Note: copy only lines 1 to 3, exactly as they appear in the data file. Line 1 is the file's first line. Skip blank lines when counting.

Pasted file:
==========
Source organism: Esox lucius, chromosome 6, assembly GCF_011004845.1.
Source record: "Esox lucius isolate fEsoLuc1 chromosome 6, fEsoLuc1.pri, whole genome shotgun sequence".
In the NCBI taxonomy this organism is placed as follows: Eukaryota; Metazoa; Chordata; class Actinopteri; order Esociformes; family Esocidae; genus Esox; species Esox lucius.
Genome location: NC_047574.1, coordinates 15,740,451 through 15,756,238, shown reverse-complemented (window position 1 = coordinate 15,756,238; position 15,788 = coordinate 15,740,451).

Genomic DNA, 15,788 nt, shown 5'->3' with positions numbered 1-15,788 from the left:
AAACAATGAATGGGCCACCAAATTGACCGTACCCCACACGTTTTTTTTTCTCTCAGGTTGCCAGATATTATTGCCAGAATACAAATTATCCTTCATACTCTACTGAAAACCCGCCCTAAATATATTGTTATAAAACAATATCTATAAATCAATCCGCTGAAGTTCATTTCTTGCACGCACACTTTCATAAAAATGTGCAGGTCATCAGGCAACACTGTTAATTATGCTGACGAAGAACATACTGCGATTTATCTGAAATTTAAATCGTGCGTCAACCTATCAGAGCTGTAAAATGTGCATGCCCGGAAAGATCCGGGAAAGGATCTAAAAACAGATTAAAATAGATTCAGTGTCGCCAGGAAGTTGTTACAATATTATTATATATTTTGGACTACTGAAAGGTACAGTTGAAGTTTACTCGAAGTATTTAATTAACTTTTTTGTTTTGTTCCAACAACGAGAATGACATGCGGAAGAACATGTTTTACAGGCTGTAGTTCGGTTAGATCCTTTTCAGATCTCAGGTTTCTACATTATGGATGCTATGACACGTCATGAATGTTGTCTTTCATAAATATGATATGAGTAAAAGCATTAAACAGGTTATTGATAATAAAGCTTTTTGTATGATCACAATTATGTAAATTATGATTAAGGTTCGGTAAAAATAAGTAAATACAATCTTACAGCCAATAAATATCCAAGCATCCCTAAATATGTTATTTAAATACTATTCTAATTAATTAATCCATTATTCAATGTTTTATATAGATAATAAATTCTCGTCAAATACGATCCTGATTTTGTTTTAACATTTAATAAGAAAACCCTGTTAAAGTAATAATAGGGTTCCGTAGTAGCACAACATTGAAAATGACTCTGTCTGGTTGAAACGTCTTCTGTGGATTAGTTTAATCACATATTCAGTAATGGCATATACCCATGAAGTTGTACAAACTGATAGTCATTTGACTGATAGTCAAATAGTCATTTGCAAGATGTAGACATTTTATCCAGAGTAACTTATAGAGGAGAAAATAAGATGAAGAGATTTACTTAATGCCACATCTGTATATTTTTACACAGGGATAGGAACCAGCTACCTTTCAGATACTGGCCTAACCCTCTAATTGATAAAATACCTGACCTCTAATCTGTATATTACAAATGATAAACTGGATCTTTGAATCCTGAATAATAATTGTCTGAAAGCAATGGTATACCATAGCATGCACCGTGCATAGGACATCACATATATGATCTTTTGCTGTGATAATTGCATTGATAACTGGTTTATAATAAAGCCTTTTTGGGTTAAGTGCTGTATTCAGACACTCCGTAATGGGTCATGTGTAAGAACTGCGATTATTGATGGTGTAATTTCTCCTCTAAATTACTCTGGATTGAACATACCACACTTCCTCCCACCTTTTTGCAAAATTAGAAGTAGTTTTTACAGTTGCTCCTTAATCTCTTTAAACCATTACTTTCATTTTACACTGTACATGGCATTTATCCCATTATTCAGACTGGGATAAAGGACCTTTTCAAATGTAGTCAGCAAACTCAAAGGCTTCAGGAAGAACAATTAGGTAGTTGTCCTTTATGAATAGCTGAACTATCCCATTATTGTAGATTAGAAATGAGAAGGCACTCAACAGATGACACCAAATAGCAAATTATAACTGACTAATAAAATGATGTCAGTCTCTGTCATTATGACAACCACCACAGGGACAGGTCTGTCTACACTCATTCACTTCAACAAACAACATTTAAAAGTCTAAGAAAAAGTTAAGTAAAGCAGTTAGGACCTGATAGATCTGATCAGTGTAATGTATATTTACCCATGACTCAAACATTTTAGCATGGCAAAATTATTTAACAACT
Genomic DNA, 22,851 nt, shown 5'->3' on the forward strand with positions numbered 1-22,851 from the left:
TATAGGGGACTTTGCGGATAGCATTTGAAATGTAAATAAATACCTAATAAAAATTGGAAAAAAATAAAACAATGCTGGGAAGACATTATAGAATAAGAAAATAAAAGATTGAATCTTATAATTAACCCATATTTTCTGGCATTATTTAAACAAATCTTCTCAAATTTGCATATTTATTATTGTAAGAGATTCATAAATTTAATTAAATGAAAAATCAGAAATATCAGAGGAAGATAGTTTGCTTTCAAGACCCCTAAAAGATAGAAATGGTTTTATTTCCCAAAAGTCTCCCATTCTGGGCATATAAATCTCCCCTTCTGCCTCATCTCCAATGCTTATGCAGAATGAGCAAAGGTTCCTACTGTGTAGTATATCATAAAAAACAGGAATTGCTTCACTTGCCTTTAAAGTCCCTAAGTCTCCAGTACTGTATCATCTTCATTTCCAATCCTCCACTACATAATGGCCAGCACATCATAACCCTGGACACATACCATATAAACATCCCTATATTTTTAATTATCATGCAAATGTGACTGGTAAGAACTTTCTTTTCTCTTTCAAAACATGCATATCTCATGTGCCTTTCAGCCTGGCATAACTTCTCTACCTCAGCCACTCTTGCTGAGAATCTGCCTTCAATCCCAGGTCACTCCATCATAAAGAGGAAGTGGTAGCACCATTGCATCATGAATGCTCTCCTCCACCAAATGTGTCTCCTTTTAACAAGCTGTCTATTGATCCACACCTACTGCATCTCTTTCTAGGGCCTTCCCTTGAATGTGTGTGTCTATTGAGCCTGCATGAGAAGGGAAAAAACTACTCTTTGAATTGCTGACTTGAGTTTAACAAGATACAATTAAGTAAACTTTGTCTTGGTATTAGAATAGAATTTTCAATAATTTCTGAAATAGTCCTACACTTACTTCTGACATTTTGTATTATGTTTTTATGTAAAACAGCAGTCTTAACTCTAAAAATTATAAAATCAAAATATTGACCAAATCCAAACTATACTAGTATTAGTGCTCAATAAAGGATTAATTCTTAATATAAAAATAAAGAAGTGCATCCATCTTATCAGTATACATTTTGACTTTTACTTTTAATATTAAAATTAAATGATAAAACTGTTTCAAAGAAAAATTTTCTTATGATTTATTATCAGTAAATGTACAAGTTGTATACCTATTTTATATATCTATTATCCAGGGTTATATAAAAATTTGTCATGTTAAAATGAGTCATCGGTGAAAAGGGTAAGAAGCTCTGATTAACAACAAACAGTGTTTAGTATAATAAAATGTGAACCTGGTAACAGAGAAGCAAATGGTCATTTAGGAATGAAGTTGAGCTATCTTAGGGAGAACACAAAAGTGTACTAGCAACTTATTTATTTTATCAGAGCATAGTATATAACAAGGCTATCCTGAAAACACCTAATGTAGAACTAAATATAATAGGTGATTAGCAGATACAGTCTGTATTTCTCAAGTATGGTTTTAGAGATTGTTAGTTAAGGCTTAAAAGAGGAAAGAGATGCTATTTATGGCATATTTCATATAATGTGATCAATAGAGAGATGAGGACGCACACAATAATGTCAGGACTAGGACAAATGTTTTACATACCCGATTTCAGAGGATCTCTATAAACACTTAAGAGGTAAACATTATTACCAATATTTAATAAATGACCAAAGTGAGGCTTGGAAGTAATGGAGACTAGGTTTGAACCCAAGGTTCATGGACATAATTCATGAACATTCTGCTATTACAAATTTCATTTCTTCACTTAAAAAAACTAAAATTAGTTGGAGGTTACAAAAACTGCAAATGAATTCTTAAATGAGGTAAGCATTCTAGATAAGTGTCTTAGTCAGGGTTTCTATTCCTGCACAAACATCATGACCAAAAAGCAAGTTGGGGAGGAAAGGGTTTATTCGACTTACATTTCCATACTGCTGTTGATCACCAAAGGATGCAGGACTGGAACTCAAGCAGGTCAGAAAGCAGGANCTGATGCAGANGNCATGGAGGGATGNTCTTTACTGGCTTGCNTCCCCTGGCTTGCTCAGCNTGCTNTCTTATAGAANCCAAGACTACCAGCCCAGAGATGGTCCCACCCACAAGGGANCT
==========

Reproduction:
Source organism: Esox lucius, chromosome 6, assembly GCF_011004845.1.
Source record: "Esox lucius isolate fEsoLuc1 chromosome 6, fEsoLuc1.pri, whole genome shotgun sequence".
In the NCBI taxonomy this organism is placed as follows: Eukaryota; Metazoa; Chordata; class Actinopteri; order Esociformes; family Esocidae; genus Esox; species Esox lucius.